Position: Member of Parliament representing Kingston upon Hull (Yorkshire, England)
Organizational Associations: Church Missionary Society (founding member); Society for the Prevention of Cruelty to Animals; African Institution (founder); Clapham Sect; Society for the Suppression of Vice; Association for the Better Observance of Sunday
BA, St John’s College, University of Cambridge (1781),
MA, St John’s College, University of Cambridge (1788)
Books: A Practical View of the Prevailing religious system of professed Christians in the Higher and Middle Classes of this Country Contrasted with Real Christianity (1797); A Letter on the Abolition of the Slave Trade (1807); Appeal to the Religion, Justice and Humanity of the Inhabitants of the British Empire in Behalf of the Negro Slaves in the West Indies (1823);
Background: On October 28, 1787, Wilberforce wrote in his journal, “God Almighty has set before me two great objects, the suppression of the Slave Trade and the Reformation Manners.” Two years later he made his first major speech on the subject of abolition in the House of Commons, appealing to his colleagues “cool and impartial reason” to in seeing the slave trade as a moral evil. In April 1791 Wilberforce introduced the first Parliamentary Bill to abolish the slave trade, which was easily defeated by 163 votes to 88. Undaunted, he introduced a motion in favor of abolition during every session of parliament and moved bills for its abolition again in April 1792 and February 1793 — both of which were defeated. It was not until 1807–sixteen years after his initial introduction of legislation–that the slave trade was ended. Wilberforce continued to fight for another twenty six years to end slavery itself. In July 1833, while suffering from a severe attack of influenza, he received word that the bill for the abolition of slavery had finally passed its third reading in the Commons. On the following day Wilberforce died. One month later, Parliament passed the Slavery Abolition Act that gave all slaves in the British Empire their freedom. As the plaque at Wilberforce’s birthplace attest, “No Englishman has ever done more to evoke the conscience of the British people and to elevate and ennoble British life.”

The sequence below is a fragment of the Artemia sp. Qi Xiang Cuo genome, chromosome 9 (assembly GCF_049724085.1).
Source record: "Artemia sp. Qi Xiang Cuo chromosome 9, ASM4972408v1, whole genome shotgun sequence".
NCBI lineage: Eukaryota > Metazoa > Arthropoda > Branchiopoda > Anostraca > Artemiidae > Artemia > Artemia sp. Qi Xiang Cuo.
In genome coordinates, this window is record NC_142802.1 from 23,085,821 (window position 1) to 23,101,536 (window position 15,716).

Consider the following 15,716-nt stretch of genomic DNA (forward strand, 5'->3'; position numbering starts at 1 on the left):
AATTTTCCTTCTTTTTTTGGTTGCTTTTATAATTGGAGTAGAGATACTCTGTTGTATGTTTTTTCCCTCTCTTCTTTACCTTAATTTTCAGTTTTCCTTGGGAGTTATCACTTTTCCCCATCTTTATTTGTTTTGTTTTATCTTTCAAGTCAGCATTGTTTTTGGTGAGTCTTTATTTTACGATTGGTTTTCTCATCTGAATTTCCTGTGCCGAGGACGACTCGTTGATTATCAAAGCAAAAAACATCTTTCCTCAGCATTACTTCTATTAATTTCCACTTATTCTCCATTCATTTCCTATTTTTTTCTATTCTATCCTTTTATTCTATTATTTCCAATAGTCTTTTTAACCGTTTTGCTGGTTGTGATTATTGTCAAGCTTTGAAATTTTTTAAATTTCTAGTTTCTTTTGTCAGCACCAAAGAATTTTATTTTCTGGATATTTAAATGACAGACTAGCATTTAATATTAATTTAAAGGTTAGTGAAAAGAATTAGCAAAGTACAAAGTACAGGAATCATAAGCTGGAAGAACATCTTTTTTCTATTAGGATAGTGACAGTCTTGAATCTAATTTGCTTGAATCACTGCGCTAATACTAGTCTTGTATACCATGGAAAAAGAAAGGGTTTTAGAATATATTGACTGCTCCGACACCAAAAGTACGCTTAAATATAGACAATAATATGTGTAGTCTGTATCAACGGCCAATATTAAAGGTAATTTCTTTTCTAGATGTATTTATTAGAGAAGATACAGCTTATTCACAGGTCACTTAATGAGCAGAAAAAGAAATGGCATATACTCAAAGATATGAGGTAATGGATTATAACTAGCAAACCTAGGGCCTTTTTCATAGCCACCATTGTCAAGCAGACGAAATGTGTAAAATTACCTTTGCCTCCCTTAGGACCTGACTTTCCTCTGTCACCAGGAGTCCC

(This is #34 in the Know Your Evangelicals series.)

Know Your Evangelicals:
John Piper

piper.jpgName: John Piper
Why you’ve heard of him: Dr. Piper is one of the most influential and popular preacher/authors in American evangelicalism.
Position: Senior Pastor of Bethlehem Baptist Church in Minneapolis, MN; Host of the daily radio program Desiring God; Founder of Desiring God ministries.
Previous: Associate Professor of Biblical Studies, Bethel College, St. Paul, MN
B.A., Wheaton College
B.D., Fuller Theological Seminary
Dr.theol., University of Munich
Denomination: Baptist (Baptist General Conference)
Books: Piper is the author of over twenty books, including Love Your Enemies: Jesus’ Love Command in the Synoptic Gospels and the Early Christian Paraenesis (1991); Desiring God: Meditations of a Christian Hedonist (1986); Don?t Waste Your Life (2003); A God Entranced Vision of All Things (2004); and The Passion of Jesus Christ (2004); What Jesus Demands of the World (2006)
Assessment: Piper’s life goal and ministry have been focused on spreading “a passion for the supremacy of God in all things for the joy of all peoples.” His writing and preaching have had a significant impact on many young Christian leaders, including pastors, seminarians, and members of the bands Third Day and Switchfoot. Espousing a concept he calls “Christian Hedonism“, Piper carries on the tradition of a complete God-centered worldview that he picked up from the Puritan preacher Jonathan Edwards, one of his most significant influences. As noted by Al Mohler, who called Let the Nations Be Glad “the most important book on missions for this generation”, Piper has also had a major impact on the state of modern world missions.
[Special thanks to Justin Taylor for his input on this entry.]
(This is #26 in the Know Your Evangelicals series.)

Know Your Evangelicals:
Albert Mohler

mohler.bmpName: R. Albert Mohler, Jr.
Why you should know him: Dr. Mohler was listed in a TIME magazine cover story as one of its “50 for the Future”. Christianity Today described Dr. Mohler as one of forty emerging evangelical leaders and Time.com called him the “reigning intellectual of the evangelical movement in the U.S”.
Denomination: Southern Baptist
Position: President and Professor of Christian Theology at Southern Baptist Theological Seminary — the flagship school of the Southern Baptist Convention and one of the largest seminaries in the world; Host of “The Albert Mohler Program,” a daily radio show distributed nationwide by Salem Communications; Editor-in-Chief of The Southern Baptist Journal of Theology

Continue reading Know Your Evangelicals:
Albert Mohler